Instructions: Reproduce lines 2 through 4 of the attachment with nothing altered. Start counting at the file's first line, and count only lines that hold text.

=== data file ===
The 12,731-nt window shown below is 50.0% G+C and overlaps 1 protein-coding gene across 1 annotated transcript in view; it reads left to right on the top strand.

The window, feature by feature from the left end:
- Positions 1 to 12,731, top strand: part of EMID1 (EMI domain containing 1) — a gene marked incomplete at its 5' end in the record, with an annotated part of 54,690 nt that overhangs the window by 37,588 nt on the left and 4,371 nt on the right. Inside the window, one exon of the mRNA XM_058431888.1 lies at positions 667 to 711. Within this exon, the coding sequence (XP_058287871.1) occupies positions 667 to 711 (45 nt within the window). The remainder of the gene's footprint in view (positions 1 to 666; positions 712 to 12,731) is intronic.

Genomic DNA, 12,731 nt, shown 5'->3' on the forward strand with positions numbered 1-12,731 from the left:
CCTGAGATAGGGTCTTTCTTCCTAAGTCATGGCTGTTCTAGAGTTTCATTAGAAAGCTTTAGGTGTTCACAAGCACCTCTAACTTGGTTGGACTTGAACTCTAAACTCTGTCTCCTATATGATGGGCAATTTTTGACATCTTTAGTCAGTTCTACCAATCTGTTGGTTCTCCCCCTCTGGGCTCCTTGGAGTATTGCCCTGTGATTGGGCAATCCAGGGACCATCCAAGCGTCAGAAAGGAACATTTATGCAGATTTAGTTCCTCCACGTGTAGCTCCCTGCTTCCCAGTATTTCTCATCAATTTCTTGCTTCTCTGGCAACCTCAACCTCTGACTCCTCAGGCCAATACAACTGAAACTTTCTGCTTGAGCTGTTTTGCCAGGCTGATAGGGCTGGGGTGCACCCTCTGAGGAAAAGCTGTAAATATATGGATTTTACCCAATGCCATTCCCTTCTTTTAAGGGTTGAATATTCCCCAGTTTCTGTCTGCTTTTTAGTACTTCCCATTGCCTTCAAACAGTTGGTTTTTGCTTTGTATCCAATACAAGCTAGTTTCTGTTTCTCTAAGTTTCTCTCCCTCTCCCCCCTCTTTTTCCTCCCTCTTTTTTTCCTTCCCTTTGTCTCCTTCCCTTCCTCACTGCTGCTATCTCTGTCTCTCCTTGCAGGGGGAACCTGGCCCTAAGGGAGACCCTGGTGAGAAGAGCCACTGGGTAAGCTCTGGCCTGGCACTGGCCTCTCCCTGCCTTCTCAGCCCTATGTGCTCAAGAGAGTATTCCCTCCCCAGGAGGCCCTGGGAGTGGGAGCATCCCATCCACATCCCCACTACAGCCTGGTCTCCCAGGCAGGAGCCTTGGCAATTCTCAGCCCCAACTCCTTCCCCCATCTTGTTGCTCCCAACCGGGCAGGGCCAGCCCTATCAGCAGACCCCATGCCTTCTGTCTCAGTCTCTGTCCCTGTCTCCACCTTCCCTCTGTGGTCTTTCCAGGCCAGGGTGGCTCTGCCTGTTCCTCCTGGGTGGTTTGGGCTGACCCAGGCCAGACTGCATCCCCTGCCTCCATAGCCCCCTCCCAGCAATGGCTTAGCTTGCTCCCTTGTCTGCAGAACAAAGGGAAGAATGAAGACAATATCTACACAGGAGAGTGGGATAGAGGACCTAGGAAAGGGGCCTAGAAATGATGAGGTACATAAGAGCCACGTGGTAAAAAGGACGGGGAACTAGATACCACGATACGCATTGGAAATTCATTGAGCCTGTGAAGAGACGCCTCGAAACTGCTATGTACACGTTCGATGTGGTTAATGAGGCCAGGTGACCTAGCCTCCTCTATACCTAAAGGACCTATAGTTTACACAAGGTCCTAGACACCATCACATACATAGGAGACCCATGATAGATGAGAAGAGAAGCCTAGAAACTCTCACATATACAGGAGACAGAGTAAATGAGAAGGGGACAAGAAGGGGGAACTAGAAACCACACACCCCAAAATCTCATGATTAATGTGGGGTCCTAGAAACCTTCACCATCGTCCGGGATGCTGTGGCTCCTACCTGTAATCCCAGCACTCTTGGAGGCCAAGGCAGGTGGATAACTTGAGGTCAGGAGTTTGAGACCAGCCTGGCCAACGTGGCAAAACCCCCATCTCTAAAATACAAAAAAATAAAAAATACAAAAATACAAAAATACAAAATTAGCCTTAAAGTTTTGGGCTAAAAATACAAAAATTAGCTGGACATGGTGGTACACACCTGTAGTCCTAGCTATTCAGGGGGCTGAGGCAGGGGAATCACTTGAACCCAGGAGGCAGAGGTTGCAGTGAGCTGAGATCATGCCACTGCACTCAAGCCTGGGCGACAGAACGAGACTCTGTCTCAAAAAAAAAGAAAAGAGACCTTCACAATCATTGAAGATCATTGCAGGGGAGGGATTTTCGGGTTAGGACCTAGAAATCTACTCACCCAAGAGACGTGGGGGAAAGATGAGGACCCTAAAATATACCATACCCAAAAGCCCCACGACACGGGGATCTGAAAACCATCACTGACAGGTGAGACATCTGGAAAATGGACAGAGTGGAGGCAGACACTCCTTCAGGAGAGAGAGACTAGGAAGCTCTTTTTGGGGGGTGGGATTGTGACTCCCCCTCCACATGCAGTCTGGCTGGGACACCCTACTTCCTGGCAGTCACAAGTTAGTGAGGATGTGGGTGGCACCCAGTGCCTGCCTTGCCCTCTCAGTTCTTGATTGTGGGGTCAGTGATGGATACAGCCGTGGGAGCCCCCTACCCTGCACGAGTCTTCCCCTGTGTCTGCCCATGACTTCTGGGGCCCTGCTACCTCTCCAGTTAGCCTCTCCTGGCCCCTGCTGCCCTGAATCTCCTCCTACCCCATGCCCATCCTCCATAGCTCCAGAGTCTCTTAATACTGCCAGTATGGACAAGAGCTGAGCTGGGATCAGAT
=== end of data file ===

The window, feature by feature from the left end:
- Positions 1 to 12,731, top strand: part of EMID1 (EMI domain containing 1) — a gene marked incomplete at its 5' end in the record, with an annotated part of 54,690 nt that overhangs the window by 37,588 nt on the left and 4,371 nt on the right. Inside the window, one exon of the mRNA XM_058431888.1 lies at positions 667 to 711. Within this exon, the coding sequence (XP_058287871.1) occupies positions 667 to 711 (45 nt within the window). The remainder of the gene's footprint in view (positions 1 to 666; positions 712 to 12,731) is intronic.

Genomic DNA, 12,731 nt, shown 5'->3' on the forward strand with positions numbered 1-12,731 from the left: